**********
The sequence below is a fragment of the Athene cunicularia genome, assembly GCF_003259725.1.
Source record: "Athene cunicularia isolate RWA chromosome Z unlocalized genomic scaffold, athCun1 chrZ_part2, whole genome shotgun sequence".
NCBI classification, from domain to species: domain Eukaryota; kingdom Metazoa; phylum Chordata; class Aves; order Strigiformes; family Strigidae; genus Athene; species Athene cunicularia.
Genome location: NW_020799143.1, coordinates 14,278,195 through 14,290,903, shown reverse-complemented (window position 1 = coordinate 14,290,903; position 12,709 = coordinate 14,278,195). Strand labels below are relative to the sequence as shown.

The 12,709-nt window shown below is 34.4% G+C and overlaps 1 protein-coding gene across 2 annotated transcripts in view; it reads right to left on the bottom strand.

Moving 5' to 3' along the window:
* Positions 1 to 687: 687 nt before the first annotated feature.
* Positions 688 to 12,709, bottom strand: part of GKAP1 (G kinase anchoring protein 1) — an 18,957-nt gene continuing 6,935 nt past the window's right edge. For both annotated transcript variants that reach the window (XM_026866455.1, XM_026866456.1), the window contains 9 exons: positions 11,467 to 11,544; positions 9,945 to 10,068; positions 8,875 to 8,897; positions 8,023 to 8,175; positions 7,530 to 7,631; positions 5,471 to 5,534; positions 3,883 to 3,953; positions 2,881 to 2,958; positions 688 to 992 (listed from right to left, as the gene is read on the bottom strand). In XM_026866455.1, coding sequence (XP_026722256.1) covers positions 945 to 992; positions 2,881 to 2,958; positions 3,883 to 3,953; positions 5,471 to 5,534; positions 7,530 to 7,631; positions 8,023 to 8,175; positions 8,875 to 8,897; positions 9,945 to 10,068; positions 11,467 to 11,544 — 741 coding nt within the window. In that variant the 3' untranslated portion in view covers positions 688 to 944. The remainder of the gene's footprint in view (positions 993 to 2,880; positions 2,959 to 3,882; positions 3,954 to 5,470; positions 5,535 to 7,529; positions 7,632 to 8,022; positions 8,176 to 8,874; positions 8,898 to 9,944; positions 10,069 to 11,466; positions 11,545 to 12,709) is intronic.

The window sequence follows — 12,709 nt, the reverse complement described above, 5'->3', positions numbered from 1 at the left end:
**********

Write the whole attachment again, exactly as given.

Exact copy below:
The sequence below is a fragment of the Athene cunicularia genome, assembly GCF_003259725.1.
Source record: "Athene cunicularia isolate RWA chromosome Z unlocalized genomic scaffold, athCun1 chrZ_part2, whole genome shotgun sequence".
NCBI classification, from domain to species: domain Eukaryota; kingdom Metazoa; phylum Chordata; class Aves; order Strigiformes; family Strigidae; genus Athene; species Athene cunicularia.
Genome location: NW_020799143.1, coordinates 14,278,195 through 14,290,903, shown reverse-complemented (window position 1 = coordinate 14,290,903; position 12,709 = coordinate 14,278,195). Strand labels below are relative to the sequence as shown.

The 12,709-nt window shown below is 34.4% G+C and overlaps 1 protein-coding gene across 2 annotated transcripts in view; it reads right to left on the bottom strand.

Moving 5' to 3' along the window:
* Positions 1 to 687: 687 nt before the first annotated feature.
* Positions 688 to 12,709, bottom strand: part of GKAP1 (G kinase anchoring protein 1) — an 18,957-nt gene continuing 6,935 nt past the window's right edge. For both annotated transcript variants that reach the window (XM_026866455.1, XM_026866456.1), the window contains 9 exons: positions 11,467 to 11,544; positions 9,945 to 10,068; positions 8,875 to 8,897; positions 8,023 to 8,175; positions 7,530 to 7,631; positions 5,471 to 5,534; positions 3,883 to 3,953; positions 2,881 to 2,958; positions 688 to 992 (listed from right to left, as the gene is read on the bottom strand). In XM_026866455.1, coding sequence (XP_026722256.1) covers positions 945 to 992; positions 2,881 to 2,958; positions 3,883 to 3,953; positions 5,471 to 5,534; positions 7,530 to 7,631; positions 8,023 to 8,175; positions 8,875 to 8,897; positions 9,945 to 10,068; positions 11,467 to 11,544 — 741 coding nt within the window. In that variant the 3' untranslated portion in view covers positions 688 to 944. The remainder of the gene's footprint in view (positions 993 to 2,880; positions 2,959 to 3,882; positions 3,954 to 5,470; positions 5,535 to 7,529; positions 7,632 to 8,022; positions 8,176 to 8,874; positions 8,898 to 9,944; positions 10,069 to 11,466; positions 11,545 to 12,709) is intronic.

The window sequence follows — 12,709 nt, the reverse complement described above, 5'->3', positions numbered from 1 at the left end: